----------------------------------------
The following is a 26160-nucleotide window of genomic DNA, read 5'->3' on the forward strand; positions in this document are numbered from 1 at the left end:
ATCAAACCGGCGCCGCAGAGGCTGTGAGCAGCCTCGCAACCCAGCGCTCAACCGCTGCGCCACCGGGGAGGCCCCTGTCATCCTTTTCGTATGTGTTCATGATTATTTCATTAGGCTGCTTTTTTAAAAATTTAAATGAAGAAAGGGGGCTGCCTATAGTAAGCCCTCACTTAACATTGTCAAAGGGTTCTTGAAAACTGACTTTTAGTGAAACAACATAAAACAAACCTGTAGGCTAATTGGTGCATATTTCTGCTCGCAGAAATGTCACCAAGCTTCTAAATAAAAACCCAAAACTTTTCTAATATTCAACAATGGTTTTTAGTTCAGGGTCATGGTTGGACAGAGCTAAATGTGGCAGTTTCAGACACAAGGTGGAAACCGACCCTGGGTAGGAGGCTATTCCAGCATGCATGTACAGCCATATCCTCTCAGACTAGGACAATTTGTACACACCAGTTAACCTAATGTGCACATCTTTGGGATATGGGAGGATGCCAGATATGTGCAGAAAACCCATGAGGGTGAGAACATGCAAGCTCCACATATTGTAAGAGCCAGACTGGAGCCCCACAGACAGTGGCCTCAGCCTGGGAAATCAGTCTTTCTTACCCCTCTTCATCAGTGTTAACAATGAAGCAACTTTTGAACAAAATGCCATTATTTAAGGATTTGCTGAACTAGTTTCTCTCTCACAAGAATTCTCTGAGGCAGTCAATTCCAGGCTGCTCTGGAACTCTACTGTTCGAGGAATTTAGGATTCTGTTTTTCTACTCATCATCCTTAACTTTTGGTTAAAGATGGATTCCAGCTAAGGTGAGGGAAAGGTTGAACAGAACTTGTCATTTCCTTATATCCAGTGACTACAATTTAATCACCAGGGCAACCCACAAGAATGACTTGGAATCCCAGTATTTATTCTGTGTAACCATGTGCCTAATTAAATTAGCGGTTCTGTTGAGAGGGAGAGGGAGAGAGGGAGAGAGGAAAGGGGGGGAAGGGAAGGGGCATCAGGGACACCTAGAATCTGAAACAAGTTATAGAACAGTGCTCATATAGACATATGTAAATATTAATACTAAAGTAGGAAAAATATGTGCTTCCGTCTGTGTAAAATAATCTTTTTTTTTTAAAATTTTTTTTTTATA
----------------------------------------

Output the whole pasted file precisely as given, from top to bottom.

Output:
The following is a 26160-nucleotide window of genomic DNA, read 5'->3' on the forward strand; positions in this document are numbered from 1 at the left end:
ATCAAACCGGCGCCGCAGAGGCTGTGAGCAGCCTCGCAACCCAGCGCTCAACCGCTGCGCCACCGGGGAGGCCCCTGTCATCCTTTTCGTATGTGTTCATGATTATTTCATTAGGCTGCTTTTTTAAAAATTTAAATGAAGAAAGGGGGCTGCCTATAGTAAGCCCTCACTTAACATTGTCAAAGGGTTCTTGAAAACTGACTTTTAGTGAAACAACATAAAACAAACCTGTAGGCTAATTGGTGCATATTTCTGCTCGCAGAAATGTCACCAAGCTTCTAAATAAAAACCCAAAACTTTTCTAATATTCAACAATGGTTTTTAGTTCAGGGTCATGGTTGGACAGAGCTAAATGTGGCAGTTTCAGACACAAGGTGGAAACCGACCCTGGGTAGGAGGCTATTCCAGCATGCATGTACAGCCATATCCTCTCAGACTAGGACAATTTGTACACACCAGTTAACCTAATGTGCACATCTTTGGGATATGGGAGGATGCCAGATATGTGCAGAAAACCCATGAGGGTGAGAACATGCAAGCTCCACATATTGTAAGAGCCAGACTGGAGCCCCACAGACAGTGGCCTCAGCCTGGGAAATCAGTCTTTCTTACCCCTCTTCATCAGTGTTAACAATGAAGCAACTTTTGAACAAAATGCCATTATTTAAGGATTTGCTGAACTAGTTTCTCTCTCACAAGAATTCTCTGAGGCAGTCAATTCCAGGCTGCTCTGGAACTCTACTGTTCGAGGAATTTAGGATTCTGTTTTTCTACTCATCATCCTTAACTTTTGGTTAAAGATGGATTCCAGCTAAGGTGAGGGAAAGGTTGAACAGAACTTGTCATTTCCTTATATCCAGTGACTACAATTTAATCACCAGGGCAACCCACAAGAATGACTTGGAATCCCAGTATTTATTCTGTGTAACCATGTGCCTAATTAAATTAGCGGTTCTGTTGAGAGGGAGAGGGAGAGAGGGAGAGAGGAAAGGGGGGGAAGGGAAGGGGCATCAGGGACACCTAGAATCTGAAACAAGTTATAGAACAGTGCTCATATAGACATATGTAAATATTAATACTAAAGTAGGAAAAATATGTGCTTCCGTCTGTGTAAAATAATCTTTTTTTTTTAAAATTTTTTTTTTATA